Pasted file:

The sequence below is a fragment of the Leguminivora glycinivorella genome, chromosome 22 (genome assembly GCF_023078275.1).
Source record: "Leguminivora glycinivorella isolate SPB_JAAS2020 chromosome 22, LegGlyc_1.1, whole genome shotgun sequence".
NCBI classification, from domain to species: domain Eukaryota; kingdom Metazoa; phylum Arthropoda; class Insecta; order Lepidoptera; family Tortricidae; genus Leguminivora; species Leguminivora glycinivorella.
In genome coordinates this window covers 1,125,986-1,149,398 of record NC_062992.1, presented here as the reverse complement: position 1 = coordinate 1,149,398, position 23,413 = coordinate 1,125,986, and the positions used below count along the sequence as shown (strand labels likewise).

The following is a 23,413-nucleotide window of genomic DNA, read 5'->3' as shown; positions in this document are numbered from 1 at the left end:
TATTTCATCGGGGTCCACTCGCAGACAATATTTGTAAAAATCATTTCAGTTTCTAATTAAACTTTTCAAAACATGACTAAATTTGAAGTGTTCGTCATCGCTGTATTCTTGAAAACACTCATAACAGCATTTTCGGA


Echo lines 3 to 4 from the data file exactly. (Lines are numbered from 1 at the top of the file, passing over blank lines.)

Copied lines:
NCBI classification, from domain to species: domain Eukaryota; kingdom Metazoa; phylum Arthropoda; class Insecta; order Lepidoptera; family Tortricidae; genus Leguminivora; species Leguminivora glycinivorella.
In genome coordinates this window covers 1,125,986-1,149,398 of record NC_062992.1, presented here as the reverse complement: position 1 = coordinate 1,149,398, position 23,413 = coordinate 1,125,986, and the positions used below count along the sequence as shown (strand labels likewise).